Utah Won't Disclose Records On Police Militarization

WATERTOWN, MA - APRIL 19:  Members of a police S.W.A.T. team search through a neighborhood in Watertown as they search for 19
WATERTOWN, MA - APRIL 19: Members of a police S.W.A.T. team search through a neighborhood in Watertown as they search for 19-year-old bombing suspect Dzhokhar A. Tsarnaev on April 19, 2013 in Watertown, Massachusetts. After a car chase and shoot out with police, one suspect in the Boston Marathon bombing, Tamerlan Tsarnaev, 26, was shot and killed by police early morning April 19, and a manhunt is underway for his brother and second suspect, 19-year-old Dzhokhar A. Tsarnaev. The two men are suspects in the bombings at the Boston Marathon on April 15, that killed three people and wounded at least 170. (Photo by Spencer Platt/Getty Images)

One of the main forces behind the mass militarization of America's police officers has been the Pentagon's 1033 and 1122 programs, which makes surplus military equipment -- think guns, tanks, helicopters, grenade launchers, etc. -- available to police agencies across the country for almost nothing. (Usually, they pay only the cost of shipping.) As I reported last spring, the ACLU is currently engaged in a nationwide effort to collect information about how this equipment is being used.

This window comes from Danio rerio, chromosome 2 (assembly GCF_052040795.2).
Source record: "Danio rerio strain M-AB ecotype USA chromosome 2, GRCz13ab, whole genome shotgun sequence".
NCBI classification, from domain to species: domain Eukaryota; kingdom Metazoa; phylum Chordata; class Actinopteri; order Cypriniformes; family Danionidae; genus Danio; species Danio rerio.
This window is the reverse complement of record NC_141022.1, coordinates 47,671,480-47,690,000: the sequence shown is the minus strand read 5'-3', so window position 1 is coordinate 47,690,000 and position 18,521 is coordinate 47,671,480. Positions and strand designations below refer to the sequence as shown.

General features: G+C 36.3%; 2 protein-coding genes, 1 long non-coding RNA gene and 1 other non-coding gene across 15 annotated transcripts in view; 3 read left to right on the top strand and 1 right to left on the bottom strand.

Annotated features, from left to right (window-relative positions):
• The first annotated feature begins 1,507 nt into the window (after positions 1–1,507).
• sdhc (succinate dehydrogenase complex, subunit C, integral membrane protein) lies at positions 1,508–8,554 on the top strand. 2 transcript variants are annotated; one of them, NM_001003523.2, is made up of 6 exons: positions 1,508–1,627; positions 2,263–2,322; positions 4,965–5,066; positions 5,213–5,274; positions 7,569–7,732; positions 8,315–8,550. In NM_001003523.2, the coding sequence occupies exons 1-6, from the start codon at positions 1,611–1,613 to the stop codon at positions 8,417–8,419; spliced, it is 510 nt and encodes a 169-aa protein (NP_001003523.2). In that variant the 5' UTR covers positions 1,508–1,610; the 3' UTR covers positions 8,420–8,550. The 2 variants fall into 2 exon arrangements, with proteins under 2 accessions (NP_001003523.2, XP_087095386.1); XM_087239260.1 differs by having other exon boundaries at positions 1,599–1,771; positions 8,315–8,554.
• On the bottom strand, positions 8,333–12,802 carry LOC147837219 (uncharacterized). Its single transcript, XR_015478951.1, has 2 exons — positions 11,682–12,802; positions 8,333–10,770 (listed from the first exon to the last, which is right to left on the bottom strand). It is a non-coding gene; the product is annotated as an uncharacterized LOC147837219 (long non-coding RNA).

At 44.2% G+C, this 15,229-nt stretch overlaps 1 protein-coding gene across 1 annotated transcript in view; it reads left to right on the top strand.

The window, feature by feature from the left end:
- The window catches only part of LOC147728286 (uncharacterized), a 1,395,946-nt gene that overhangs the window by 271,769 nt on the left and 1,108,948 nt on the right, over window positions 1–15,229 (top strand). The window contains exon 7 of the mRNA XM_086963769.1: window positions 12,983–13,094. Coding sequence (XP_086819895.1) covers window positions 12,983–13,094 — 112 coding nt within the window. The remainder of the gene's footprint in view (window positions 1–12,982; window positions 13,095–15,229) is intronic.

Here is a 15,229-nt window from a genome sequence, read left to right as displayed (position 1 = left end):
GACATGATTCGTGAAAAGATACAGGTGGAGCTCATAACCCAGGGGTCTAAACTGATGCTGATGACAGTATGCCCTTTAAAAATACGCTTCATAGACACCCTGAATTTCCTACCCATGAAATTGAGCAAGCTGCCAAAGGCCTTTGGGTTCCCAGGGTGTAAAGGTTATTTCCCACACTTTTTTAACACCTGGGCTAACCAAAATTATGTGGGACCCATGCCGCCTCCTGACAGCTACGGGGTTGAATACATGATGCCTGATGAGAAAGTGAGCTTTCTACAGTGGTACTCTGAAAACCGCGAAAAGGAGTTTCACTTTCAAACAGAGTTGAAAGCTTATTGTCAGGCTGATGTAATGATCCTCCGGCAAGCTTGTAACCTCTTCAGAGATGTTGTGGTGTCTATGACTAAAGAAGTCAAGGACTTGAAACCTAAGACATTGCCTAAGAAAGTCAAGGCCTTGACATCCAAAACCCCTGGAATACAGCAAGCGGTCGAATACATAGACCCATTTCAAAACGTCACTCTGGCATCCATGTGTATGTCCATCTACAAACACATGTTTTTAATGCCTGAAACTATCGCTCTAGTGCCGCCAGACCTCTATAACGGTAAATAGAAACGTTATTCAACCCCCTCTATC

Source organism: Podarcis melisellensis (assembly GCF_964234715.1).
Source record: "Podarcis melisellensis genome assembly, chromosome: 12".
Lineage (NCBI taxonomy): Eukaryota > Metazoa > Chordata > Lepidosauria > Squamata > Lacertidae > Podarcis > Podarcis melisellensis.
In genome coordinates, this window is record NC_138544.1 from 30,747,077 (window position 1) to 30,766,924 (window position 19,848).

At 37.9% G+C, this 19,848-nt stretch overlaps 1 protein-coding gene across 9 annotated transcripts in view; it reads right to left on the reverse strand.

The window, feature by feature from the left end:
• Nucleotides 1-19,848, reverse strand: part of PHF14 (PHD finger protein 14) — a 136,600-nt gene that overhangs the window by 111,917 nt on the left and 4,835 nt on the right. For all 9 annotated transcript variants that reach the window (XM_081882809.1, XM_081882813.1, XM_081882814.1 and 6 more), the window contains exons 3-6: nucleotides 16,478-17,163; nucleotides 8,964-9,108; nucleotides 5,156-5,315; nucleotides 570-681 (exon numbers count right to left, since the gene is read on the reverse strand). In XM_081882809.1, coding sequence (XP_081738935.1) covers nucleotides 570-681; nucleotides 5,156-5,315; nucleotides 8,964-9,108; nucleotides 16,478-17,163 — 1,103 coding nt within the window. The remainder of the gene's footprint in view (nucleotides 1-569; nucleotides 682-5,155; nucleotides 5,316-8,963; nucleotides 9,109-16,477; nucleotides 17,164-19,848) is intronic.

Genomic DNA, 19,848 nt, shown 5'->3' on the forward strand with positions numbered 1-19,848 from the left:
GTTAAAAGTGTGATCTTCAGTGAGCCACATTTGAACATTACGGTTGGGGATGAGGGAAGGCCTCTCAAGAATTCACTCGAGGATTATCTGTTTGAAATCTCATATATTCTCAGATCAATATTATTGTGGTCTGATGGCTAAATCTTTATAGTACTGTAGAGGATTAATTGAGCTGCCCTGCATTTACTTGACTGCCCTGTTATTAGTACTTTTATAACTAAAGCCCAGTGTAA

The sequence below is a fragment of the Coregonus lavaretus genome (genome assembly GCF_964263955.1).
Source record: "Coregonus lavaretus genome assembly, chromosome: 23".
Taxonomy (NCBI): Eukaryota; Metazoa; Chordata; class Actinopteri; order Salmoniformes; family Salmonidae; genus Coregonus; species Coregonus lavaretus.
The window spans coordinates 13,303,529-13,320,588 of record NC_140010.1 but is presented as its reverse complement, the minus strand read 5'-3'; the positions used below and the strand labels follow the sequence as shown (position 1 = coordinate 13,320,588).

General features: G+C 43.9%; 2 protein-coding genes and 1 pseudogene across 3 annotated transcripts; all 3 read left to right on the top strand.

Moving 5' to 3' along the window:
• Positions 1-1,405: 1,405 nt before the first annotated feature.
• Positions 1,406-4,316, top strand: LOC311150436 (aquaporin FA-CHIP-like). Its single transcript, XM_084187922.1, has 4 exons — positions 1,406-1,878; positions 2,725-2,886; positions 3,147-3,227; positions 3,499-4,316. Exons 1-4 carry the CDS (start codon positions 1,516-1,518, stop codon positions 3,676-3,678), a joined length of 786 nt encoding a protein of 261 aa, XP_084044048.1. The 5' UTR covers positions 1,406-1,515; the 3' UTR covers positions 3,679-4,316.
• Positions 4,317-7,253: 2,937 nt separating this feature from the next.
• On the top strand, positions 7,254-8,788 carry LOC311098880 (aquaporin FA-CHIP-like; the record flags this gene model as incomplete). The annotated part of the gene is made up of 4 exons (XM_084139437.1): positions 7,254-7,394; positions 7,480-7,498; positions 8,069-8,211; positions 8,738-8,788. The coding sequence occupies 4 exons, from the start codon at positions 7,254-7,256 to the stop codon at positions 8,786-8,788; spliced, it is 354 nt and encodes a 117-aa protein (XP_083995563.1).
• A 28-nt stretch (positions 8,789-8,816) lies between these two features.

In Utah, Connor Boyack of the libertarian-leaning Libertas Institute recently filed a state open records request with the Utah Department of Administrative Services. (Possibly the most bureaucratically-named agency ever.) Boyack wanted information on how Utah police agencies are using the 1033 program, and what sorts of stuff they're getting from it. His request was rejected, under a section of Utah law that says the state can withhold records if releasing them would . . .

(11) . . . jeopardize the life or safety of an individual;
(12) . . . jeopardize the security of governmental property, governmental programs, or governmental recordkeeping systems from damage, theft, or other appropriation or use contrary to law or public policy;
(13) . . . would jeopardize the security or safety of a correctional facility, or records relating to incarceration, treatment, probation, or parole, that would interfere with the control and supervision of an offender's incarceration, treatment, probation, or parole;

You can read the response here.

So basically, Utah's Department of Administrative Services has decided that merely letting Utahns know what kind of war gear the Pentagon is giving to the state's police agencies could jeopardize the lives of police officers. So they've decided they get to keep that information secret.

Boyack says he plans to appeal. I'll have much more about police reform in Utah in an upcoming series for HuffPost.

HuffPost writer and investigative reporter Radley Balko is author of the new book, Rise of the Warrior Cop: The Militarization of America's Police Forces.



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